Specialized College Majors: High Risk and High Reward
Business majors that pursue accounting degrees, journalism students who focus on broadcasting, and nursing students who spend more time in clinics than classrooms often eschew diverse classloads in order to hone very specific skills applicable to a narrow set of jobs. Though specializing within your major may seem like the fast track to a job and competitive salary immediately after graduation, many career counselors, hiring consultants, and academic officials think it's wise for students to diversify their undergraduate experience.
Spurred by the once-suffering and now slowly recovering economy, and new technologies that have caused a spike in demand for talent in narrow fields, some schools are placing an increased emphasis on specialization. For instance, The National Science Foundation estimates that around 2 million workers with nanotechnology-centric backgrounds in fields from medicine to engineering will be needed by 2014. To help meet this need, the University at Albany opened a College of Nanoscale Science. The school awarded its first Ph.D. in the field in 2004, and an undergraduate program was put in place last year.
The curricula for the nanoscience and nanoengineering students is steeped in broad, basic sciences like chemistry, biology, and physics in a student's first year. The later years are devoted to nanoscience or nanoengineering coursework.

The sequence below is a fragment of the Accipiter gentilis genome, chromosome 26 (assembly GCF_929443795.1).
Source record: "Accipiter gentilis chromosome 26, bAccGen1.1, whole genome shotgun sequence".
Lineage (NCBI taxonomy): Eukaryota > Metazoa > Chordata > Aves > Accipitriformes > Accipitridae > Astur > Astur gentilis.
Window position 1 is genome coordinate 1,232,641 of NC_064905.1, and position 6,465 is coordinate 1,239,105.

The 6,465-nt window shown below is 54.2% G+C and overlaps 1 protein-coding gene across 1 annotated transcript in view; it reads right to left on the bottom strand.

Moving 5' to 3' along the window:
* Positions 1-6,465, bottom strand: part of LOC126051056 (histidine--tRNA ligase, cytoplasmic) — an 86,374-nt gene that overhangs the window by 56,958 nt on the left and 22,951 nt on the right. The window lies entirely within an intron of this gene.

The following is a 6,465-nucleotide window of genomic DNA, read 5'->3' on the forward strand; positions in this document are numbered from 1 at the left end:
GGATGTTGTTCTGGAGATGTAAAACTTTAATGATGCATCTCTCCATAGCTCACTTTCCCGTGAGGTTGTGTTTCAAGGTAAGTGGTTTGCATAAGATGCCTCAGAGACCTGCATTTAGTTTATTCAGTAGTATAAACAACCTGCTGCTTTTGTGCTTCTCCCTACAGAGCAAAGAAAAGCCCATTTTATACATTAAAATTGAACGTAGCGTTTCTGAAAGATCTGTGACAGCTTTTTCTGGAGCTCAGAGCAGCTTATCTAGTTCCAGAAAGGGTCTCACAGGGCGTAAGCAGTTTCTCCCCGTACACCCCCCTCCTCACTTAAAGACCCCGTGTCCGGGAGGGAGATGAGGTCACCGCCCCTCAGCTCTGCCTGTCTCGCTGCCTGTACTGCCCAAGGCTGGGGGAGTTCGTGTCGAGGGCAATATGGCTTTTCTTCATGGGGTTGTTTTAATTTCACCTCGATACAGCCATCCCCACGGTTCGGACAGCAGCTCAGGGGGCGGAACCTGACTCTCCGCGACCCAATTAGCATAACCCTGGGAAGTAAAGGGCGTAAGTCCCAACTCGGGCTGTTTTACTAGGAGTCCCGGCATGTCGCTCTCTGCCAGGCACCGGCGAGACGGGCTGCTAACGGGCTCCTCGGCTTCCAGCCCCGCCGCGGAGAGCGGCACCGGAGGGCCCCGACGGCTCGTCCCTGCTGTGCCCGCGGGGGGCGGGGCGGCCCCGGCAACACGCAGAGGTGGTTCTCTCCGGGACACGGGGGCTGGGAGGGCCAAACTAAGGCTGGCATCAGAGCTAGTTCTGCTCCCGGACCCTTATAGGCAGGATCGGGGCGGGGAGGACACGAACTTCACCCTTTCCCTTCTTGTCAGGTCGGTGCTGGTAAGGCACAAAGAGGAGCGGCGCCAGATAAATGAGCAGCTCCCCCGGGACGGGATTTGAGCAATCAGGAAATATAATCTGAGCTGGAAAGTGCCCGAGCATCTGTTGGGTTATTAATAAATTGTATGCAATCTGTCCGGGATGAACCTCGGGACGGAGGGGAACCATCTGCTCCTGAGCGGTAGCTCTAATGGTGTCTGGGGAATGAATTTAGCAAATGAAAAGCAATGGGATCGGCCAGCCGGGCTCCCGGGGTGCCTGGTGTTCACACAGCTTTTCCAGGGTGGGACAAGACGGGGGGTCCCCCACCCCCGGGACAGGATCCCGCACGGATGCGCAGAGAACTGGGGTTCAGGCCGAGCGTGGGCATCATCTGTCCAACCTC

The college's chief executive, Alain Kaloyeros, claims that first year students are already receiving internship offers from top technology firms, and that specializing on the undergraduate level will give students graduate-level expertise and desirable employment opportunities during and immediately after college. "We train them not to memorize, but, even at the undergraduate level, how to use their brain, how to be analytical," he says. "They're all being offered internships for the summer with IBM, Intel, you name it."
For students with a sharp focus and well-defined passion, programs like Albany's can propel them to the career they've long desired, experts say. However, unless you're completely certain that your heart is in your specialty, career counselors warn that students should give themselves time to carve a path as they mature. "You should specialize only when you know what you want to specialize in," says management consultant Nick Vaidya. "It is a [backward] way of thinking to specialize prematurely just to get into a job."
Certain professions will require a great deal of specialization during the latter years of undergraduate study. For biomedical engineers, computer scientists, and quantitative analysts, among others, the bulk of their high-level classes as upperclassmen will need to be geared specifically toward their profession, says Cheri Butler, president of the National Career Development Association, and the associate director of the University of Texas -- Arlington 's career center. And while these specialized programs are effective at training students for jobs in those fields, they require that students be passionate about what they're learning, as they offer little room for diversity in the job search.